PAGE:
“Primary-care physicians should be bringing up these options with every high-risk woman,” he said.
Dr. Hortobagyi said the reputation of SERMS was harmed by results of the Women's Health Initiative, which linked hormone replacement therapy with an increased risk of breast cancer,
“Raloxifene and tamoxifen were lumped together with hormone-replacement therapy,” when in reality, HRT and SERMs have “opposite effects on breast cancer,” Dr. Hortobagyi said.
So Which Drug for Which Patients?
So which patients should be taking which drug to decrease their risk for breast cancer?
Given its greater efficacy, tamoxifen may be a better choice if women are at very high risk of breast cancer, Dr. Hortobagyi said.
If women are not at risk for blood clots or uterine cancer, both drugs are good breast-cancer prevention options, Dr. Lippman said.
For postmenopausal women who are at risk for osteoporosis, raloxifene might be a better choice as it offers a “two-for-one benefit,” he said, referring to its indication as treatment for osteoporosis.
As for why raloxifene's effectiveness would wane over time, Dr. Wickerham said that drug has a “short half life” in the body, compared with tamoxifen.
“The antitumor activity of raloxifene depends on taking the pill,” he explained.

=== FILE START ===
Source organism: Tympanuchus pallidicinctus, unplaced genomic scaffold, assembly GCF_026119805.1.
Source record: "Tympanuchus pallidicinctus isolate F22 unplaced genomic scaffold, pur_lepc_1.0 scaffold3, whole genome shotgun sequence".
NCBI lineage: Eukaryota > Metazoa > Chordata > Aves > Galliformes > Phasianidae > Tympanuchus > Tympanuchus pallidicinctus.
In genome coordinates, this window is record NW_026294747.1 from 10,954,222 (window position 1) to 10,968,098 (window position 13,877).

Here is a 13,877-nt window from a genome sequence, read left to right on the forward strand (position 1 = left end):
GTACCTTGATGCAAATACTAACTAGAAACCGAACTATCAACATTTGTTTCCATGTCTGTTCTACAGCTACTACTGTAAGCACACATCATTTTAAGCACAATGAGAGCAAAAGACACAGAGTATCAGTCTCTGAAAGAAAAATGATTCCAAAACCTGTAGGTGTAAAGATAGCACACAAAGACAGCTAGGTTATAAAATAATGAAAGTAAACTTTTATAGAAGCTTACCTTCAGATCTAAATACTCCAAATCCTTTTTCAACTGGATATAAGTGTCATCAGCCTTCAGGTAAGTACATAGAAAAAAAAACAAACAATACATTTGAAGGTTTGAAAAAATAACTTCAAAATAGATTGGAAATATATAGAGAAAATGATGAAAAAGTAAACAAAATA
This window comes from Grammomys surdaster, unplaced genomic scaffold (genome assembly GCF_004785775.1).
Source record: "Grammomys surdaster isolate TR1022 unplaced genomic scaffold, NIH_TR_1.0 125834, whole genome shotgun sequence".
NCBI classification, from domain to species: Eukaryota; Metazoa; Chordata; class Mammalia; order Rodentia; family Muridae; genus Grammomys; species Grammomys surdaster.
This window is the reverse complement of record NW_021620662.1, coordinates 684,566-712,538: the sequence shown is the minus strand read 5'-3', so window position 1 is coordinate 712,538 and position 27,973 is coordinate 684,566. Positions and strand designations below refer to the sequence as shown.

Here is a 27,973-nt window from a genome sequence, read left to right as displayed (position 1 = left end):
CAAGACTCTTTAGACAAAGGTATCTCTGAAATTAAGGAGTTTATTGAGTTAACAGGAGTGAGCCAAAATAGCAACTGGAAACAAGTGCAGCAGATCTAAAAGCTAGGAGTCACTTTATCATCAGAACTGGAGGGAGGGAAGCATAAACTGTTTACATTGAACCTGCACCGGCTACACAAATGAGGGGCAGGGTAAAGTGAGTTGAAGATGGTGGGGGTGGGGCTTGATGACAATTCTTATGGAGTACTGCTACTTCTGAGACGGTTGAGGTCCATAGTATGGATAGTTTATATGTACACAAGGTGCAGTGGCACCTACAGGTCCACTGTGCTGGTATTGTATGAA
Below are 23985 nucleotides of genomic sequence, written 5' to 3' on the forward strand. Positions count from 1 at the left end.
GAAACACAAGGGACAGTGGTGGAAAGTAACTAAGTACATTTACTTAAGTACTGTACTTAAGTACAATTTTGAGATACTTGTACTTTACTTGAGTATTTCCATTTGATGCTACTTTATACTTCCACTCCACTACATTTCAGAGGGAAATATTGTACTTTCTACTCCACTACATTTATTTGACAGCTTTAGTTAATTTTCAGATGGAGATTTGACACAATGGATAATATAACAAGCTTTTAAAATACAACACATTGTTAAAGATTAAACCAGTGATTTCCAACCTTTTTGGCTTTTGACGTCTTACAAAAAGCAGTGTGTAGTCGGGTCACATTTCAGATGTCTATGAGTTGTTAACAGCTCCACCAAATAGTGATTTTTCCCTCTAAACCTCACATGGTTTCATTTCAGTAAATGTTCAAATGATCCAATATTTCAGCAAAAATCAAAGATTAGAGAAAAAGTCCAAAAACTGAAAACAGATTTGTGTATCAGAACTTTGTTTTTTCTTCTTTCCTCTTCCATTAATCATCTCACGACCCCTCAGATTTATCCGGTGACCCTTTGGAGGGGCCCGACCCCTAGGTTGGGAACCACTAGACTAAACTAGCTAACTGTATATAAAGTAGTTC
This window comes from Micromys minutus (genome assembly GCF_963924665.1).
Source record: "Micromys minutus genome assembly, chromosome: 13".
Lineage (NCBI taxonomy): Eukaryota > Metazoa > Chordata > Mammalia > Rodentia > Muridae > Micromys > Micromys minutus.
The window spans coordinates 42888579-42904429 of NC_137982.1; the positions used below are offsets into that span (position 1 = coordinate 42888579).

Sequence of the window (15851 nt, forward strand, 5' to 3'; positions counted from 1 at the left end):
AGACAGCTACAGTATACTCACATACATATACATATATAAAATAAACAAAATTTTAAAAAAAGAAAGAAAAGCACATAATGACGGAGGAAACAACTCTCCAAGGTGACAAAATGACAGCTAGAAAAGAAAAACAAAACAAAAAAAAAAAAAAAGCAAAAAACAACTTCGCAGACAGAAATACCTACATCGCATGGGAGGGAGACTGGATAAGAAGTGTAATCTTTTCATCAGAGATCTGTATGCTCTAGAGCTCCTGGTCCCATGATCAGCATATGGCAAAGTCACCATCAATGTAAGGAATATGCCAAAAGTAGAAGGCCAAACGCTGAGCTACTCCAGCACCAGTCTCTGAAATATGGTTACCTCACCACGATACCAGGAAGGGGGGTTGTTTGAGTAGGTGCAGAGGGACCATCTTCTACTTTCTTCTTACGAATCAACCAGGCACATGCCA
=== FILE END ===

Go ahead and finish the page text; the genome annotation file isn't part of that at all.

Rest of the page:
The study included only postmenopausal women. but tamoxifen has a proven track record in premenopausal women as well, Dr. Hortobagyi noted.
In the one-third of premenopausal women who have had a hysterectomy and therefore a risk of uterine cancer that is “close to nonexistent” and no history of blood clots, tamoxifen may be considered, he said.
Asked about age alone as an indication, Dr. Hortobagyi said he probably wouldn't give either drug to a woman in her 60s who is otherwise healthy based on her being at high risk because of age alone.
Both drugs cost about $140 a month or $8,500 for the five years of treatment recommended to prevent breast cancer. In comparison, treating one case of early breast cancer can easily cost $50,000 to $120,000, according to Dr. Hortobagyi.